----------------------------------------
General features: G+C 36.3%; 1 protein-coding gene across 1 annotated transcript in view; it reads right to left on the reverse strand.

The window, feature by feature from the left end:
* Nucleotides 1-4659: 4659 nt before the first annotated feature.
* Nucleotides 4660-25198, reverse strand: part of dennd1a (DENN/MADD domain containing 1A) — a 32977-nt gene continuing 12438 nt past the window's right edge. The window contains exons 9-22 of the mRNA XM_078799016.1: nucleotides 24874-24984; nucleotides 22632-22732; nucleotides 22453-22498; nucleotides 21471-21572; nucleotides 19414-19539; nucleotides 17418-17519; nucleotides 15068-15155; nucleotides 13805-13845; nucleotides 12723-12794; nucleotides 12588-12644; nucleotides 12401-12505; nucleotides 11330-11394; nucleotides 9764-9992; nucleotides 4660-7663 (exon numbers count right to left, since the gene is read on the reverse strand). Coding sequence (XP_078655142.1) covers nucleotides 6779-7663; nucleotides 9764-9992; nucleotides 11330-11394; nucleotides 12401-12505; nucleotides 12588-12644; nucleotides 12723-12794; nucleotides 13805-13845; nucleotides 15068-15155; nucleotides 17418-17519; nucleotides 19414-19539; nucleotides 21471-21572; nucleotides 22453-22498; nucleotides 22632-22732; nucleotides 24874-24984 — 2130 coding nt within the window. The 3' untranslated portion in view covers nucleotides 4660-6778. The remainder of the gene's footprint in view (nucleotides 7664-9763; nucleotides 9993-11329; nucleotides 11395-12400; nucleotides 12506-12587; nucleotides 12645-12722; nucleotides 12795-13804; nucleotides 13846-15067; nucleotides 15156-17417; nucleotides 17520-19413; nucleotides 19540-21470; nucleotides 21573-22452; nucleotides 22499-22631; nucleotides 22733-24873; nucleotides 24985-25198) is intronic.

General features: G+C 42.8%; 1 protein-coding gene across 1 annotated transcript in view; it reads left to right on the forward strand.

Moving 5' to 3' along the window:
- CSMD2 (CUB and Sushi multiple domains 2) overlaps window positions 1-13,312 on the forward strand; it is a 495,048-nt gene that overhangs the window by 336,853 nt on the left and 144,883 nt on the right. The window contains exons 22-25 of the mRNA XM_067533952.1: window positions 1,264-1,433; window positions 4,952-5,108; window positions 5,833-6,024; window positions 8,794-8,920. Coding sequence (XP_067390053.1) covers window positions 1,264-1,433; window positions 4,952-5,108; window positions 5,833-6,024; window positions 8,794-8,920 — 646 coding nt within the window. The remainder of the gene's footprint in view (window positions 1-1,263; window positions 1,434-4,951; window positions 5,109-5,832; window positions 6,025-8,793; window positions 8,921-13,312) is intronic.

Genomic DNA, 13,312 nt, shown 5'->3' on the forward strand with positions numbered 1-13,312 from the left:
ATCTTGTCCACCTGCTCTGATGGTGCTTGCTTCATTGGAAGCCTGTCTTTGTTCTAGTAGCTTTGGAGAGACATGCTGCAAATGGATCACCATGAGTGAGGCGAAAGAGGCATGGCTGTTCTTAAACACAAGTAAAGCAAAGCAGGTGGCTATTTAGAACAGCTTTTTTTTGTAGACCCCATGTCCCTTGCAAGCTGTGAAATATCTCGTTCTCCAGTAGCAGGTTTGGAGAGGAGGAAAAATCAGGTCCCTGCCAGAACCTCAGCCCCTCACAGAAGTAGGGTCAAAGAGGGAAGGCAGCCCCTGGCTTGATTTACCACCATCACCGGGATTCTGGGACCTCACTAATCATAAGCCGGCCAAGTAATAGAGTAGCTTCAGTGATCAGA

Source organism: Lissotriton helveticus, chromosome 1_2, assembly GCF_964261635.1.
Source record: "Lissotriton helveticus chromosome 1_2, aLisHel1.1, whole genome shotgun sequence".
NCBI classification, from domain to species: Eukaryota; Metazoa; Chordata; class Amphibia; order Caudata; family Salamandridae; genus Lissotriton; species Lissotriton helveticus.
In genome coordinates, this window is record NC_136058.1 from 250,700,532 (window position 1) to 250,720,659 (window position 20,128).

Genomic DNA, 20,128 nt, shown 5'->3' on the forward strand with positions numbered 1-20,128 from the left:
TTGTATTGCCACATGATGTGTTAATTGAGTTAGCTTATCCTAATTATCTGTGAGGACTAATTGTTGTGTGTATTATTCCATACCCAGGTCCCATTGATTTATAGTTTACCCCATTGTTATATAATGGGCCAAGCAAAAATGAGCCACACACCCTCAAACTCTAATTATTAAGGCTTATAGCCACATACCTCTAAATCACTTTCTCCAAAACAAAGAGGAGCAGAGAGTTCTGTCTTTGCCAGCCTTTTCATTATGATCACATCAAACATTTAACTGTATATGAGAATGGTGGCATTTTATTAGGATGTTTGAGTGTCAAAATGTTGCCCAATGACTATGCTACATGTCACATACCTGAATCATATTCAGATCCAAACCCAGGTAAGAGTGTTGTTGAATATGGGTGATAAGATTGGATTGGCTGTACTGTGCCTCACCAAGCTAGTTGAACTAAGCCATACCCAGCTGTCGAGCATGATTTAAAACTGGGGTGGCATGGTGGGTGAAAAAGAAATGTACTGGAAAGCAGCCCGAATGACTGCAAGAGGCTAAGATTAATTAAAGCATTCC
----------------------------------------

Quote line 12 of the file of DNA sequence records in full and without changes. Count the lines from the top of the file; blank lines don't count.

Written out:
NCBI classification, from domain to species: Eukaryota; Metazoa; Chordata; class Amphibia; order Caudata; family Salamandridae; genus Lissotriton; species Lissotriton helveticus.